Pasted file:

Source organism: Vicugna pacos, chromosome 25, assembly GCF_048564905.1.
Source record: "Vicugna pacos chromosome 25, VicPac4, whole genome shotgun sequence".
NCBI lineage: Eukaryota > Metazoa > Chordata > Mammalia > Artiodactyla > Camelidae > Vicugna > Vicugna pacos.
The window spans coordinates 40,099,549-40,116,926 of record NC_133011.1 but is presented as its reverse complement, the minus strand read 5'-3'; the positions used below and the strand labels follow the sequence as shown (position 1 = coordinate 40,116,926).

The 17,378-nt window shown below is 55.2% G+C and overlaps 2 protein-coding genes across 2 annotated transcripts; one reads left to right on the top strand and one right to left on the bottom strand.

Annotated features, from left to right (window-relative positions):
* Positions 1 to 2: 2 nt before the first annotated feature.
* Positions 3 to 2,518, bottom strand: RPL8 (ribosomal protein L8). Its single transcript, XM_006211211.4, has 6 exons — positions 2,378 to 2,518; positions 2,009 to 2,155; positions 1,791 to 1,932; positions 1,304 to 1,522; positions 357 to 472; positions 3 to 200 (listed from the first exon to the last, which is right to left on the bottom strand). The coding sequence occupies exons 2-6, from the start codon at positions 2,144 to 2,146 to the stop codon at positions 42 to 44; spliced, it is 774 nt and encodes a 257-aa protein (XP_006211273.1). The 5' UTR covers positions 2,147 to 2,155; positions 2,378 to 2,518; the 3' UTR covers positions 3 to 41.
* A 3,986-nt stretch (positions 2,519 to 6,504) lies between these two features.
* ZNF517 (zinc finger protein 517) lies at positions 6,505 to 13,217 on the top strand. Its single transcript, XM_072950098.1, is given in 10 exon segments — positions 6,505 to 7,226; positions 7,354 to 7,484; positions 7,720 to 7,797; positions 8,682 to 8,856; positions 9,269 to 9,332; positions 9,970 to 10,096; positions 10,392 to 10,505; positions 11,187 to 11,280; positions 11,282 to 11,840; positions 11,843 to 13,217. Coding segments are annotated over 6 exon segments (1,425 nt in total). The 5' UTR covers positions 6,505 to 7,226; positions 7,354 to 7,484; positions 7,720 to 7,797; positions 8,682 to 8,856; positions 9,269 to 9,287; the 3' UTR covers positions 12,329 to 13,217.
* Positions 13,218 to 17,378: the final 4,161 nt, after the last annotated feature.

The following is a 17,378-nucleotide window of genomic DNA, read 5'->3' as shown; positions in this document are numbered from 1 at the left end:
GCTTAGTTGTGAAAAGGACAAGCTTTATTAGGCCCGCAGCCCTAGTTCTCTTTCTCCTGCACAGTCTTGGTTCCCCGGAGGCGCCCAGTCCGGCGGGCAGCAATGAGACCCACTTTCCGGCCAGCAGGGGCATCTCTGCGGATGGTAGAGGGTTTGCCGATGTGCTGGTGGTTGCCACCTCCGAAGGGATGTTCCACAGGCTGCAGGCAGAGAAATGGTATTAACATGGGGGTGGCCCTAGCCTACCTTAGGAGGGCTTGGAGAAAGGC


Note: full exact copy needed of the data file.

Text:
Source organism: Vicugna pacos, chromosome 25, assembly GCF_048564905.1.
Source record: "Vicugna pacos chromosome 25, VicPac4, whole genome shotgun sequence".
NCBI lineage: Eukaryota > Metazoa > Chordata > Mammalia > Artiodactyla > Camelidae > Vicugna > Vicugna pacos.
The window spans coordinates 40,099,549-40,116,926 of record NC_133011.1 but is presented as its reverse complement, the minus strand read 5'-3'; the positions used below and the strand labels follow the sequence as shown (position 1 = coordinate 40,116,926).

The 17,378-nt window shown below is 55.2% G+C and overlaps 2 protein-coding genes across 2 annotated transcripts; one reads left to right on the top strand and one right to left on the bottom strand.

Annotated features, from left to right (window-relative positions):
* Positions 1 to 2: 2 nt before the first annotated feature.
* Positions 3 to 2,518, bottom strand: RPL8 (ribosomal protein L8). Its single transcript, XM_006211211.4, has 6 exons — positions 2,378 to 2,518; positions 2,009 to 2,155; positions 1,791 to 1,932; positions 1,304 to 1,522; positions 357 to 472; positions 3 to 200 (listed from the first exon to the last, which is right to left on the bottom strand). The coding sequence occupies exons 2-6, from the start codon at positions 2,144 to 2,146 to the stop codon at positions 42 to 44; spliced, it is 774 nt and encodes a 257-aa protein (XP_006211273.1). The 5' UTR covers positions 2,147 to 2,155; positions 2,378 to 2,518; the 3' UTR covers positions 3 to 41.
* A 3,986-nt stretch (positions 2,519 to 6,504) lies between these two features.
* ZNF517 (zinc finger protein 517) lies at positions 6,505 to 13,217 on the top strand. Its single transcript, XM_072950098.1, is given in 10 exon segments — positions 6,505 to 7,226; positions 7,354 to 7,484; positions 7,720 to 7,797; positions 8,682 to 8,856; positions 9,269 to 9,332; positions 9,970 to 10,096; positions 10,392 to 10,505; positions 11,187 to 11,280; positions 11,282 to 11,840; positions 11,843 to 13,217. Coding segments are annotated over 6 exon segments (1,425 nt in total). The 5' UTR covers positions 6,505 to 7,226; positions 7,354 to 7,484; positions 7,720 to 7,797; positions 8,682 to 8,856; positions 9,269 to 9,287; the 3' UTR covers positions 12,329 to 13,217.
* Positions 13,218 to 17,378: the final 4,161 nt, after the last annotated feature.

The following is a 17,378-nucleotide window of genomic DNA, read 5'->3' as shown; positions in this document are numbered from 1 at the left end:
GCTTAGTTGTGAAAAGGACAAGCTTTATTAGGCCCGCAGCCCTAGTTCTCTTTCTCCTGCACAGTCTTGGTTCCCCGGAGGCGCCCAGTCCGGCGGGCAGCAATGAGACCCACTTTCCGGCCAGCAGGGGCATCTCTGCGGATGGTAGAGGGTTTGCCGATGTGCTGGTGGTTGCCACCTCCGAAGGGATGTTCCACAGGCTGCAGGCAGAGAAATGGTATTAACATGGGGGTGGCCCTAGCCTACCTTAGGAGGGCTTGGAGAAAGGC